Front of the house managers carry the emotional weight for the entire staff, stepping in to manage dysfunction, absorb relational tension, maintain emotional equity, and reconcile service standards with kitchen sensibilities. All of this, while continually working overtime without pay.

Aside from the snazzy job title and the free drinks after work, the job was all grit with little glory. So eventually, I went back to waiting tables.

I was never really all that good at monetizing my business; for the majority of the years that I was living in Portland, Oregon, I coached and taught classes during the day, and then two to five evenings a week, I waited tables at a hotspot in the Pearl District; serving burgers, grilled cheese sandwiches and vodka infused cocktails to the botoxed masses. Some nights, I would make $300 in a single eight hour shift. I became reliant on the easy money, and the relationships that I had built with the people who worked there.

That said, I had to actively fight the urge to turn homicidal, particularly whenever a customer felt it was his or her duty to remind me to smile. It's not solely because I consider myself a feminist. It's also a pragmatic irritation. Smiling doesn't necessarily come easy if your nervous system is in chronic overdrive, or if you've been holding your pee in for the last hour.

In a busy restaurant, the demands of the work are unforgiving and incessant. It's been nearly four years since I waited tables, and I must admit... I do not miss it whatsoever.

But looking back, I am grateful. Twenty years of waiting tables taught me humility; and how to be less of an asshole to people who are busting their asses to make my life just a little bit easier.

Also, I learned how to multitask like a mofo, balanced drinks on a tray like a circus savant, and perhaps most critically, I learned how to know what people need... often, even before they do.

Customer service is an empath's training ground, because reading the room is a matter of survival. And, it's also a masterclass in emotional regulation. If you want to be successful in the biz, you've got to learn how to keep your shit together. Especially when you're 'in the weeds,' which is restaurant speak for juggling more than humanly possible. You must make peace with a culture of self-sacrifice. Suck it up when it comes to maltreatment and keep it to yourself. That is until you're free to complain about it to your coworkers after hours. Your livelihood, quite literally, depends on your ability to set your needs aside and make someone else your center of gravity.

Service itself is a sacred endeavor. Doing for others can be a spiritual training ground, if it is also in service to something soulful within. However, when it becomes a business model that breeds unrealistic expectations or dehumanizes the contributions of individual players, it is no longer a holy endeavor of provision. When generosity of spirit turns transactional, service become servitude, often reinforcing patterns of codependency.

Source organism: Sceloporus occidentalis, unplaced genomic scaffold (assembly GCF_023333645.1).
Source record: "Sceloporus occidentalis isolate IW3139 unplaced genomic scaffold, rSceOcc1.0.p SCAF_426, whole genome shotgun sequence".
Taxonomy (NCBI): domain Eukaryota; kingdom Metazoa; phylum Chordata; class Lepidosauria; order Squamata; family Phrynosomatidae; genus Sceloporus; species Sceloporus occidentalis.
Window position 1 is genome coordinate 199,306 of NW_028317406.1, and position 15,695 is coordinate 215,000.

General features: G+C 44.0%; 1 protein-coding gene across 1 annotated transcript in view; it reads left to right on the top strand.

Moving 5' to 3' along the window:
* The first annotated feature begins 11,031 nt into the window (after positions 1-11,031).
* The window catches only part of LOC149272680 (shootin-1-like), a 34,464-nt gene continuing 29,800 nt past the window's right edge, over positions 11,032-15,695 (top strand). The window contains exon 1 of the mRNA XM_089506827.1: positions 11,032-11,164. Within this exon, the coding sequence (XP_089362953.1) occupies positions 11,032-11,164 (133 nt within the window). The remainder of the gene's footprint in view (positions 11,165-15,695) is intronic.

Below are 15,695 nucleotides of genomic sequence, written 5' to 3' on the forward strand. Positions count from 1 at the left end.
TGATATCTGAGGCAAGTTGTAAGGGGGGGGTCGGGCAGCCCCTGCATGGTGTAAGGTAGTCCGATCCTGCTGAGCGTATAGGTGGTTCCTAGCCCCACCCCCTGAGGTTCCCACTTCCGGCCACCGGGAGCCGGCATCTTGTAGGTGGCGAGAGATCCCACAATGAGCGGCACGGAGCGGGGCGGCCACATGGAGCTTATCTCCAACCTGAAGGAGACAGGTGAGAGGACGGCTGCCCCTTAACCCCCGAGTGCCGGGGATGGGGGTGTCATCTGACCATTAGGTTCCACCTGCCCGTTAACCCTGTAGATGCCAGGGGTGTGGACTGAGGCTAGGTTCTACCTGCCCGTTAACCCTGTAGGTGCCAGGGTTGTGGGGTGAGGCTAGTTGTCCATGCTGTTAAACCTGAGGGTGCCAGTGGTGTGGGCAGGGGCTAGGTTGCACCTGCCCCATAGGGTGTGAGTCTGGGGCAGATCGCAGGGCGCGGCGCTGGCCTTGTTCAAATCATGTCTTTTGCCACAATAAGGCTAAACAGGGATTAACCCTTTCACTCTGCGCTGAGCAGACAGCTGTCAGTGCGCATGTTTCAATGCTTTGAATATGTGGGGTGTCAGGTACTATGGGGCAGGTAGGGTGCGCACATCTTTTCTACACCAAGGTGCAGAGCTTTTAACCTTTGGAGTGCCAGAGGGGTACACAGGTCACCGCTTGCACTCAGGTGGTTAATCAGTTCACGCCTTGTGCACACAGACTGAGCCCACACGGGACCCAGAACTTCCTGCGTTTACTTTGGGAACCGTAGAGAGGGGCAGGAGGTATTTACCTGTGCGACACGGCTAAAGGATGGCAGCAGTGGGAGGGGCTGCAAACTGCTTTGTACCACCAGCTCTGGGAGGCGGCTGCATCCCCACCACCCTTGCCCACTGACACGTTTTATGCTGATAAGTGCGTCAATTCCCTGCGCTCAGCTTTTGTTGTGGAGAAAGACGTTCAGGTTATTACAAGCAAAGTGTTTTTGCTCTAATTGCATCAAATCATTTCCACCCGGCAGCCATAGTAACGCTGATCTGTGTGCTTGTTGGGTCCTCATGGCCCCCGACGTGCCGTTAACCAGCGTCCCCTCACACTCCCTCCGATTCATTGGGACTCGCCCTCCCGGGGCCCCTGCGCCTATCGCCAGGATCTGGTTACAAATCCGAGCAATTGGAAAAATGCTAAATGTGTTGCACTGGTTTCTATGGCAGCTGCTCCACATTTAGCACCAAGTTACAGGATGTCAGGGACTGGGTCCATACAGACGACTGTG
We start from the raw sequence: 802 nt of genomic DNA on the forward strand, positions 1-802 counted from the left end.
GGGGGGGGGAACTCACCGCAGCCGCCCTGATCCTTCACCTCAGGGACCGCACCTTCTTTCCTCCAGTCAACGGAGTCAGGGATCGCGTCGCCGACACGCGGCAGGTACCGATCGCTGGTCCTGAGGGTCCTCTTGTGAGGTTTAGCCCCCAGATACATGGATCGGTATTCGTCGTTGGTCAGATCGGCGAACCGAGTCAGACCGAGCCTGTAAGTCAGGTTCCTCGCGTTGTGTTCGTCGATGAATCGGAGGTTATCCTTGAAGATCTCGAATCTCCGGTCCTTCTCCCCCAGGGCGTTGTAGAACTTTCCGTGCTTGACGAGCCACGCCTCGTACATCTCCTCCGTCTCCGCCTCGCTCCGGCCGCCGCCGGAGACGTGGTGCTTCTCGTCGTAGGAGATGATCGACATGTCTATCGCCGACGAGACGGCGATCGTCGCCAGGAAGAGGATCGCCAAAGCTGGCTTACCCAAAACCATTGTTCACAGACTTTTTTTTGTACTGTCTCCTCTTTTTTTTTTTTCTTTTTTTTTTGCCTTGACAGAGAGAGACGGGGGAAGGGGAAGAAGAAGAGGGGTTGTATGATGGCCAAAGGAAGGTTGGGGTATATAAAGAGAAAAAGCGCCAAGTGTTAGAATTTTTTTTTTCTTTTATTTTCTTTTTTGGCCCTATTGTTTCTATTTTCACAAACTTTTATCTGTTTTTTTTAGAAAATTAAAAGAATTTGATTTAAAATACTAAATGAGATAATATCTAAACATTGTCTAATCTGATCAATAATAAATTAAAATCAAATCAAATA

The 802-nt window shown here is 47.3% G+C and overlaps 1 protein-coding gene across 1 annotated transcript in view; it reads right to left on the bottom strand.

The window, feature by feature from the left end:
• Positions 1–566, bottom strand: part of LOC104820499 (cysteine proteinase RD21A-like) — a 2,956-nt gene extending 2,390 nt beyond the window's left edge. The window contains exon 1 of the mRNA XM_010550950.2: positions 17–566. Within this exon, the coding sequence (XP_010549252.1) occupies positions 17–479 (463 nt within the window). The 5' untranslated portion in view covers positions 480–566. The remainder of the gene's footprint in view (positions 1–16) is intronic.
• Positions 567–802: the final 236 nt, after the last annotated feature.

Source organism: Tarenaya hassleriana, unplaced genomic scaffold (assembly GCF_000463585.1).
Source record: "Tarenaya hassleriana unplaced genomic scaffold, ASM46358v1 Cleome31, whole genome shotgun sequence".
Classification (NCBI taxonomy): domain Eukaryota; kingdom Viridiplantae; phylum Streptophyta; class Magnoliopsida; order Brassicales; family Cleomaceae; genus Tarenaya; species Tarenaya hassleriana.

Now I'm not here to debate tip culture, or offer up a solution to the complexities of the service industry. I'm here to say, whether it's in the workplace or at home, striking a balance when it comes to the needs of others can be very tricky business indeed.

There are a countless many, who have never worked in a restaurant, who spend the majority of their waking hours attuning to the emotions of others; family members, partners, a chosen in-group. And in doing so, many have fallen out of step with their own needs altogether.

It's a rather confusing conundrum. One that can feel a bit paradoxical. When, due to force of habit, our personal wellbeing has become contingent upon the emotional stability of the people around us, we ourselves become desperate to serve them. We do all the things... bend ourselves this way and that in order to reconcile their needs, even at the cost of our own... because why wouldn't we? Our sanity is largely dictated by how he, she, or they are feeling.

In this way, empathy can become somewhat pathological... a prison of pleasing and appeasing.

Now if you can relate to any of that, you might be a woman. It's true. Women and mothers in particular are socially conditioned toward this end. As young girls, we're taught that we must continually make an impossible choice between loving ourselves and those we hope to serve. We are rewarded, celebrated, and often promoted when we sacrifice our needs for others. We are misunderstood and demonized when we prioritize our desires over our partners, our children, or our communities. And if, heaven forbid, we say... "but what about me?" If we dare devote an extended period of time tending to the frivolity of our soul's deepest yearnings... look out. Here come the labels; labels that are often unspoken.

As a middle-aged woman who has made the conscious choice not to marry, have children, or become a slave to certain conventions, I've been called all sorts of things. Selfish, being the label I am most commonly given. And it stings every damn time. There is no greater insult to an empath than to be called selfish.

But you know what? I also know that it's simply not true that tending to oneself is indeed selfish.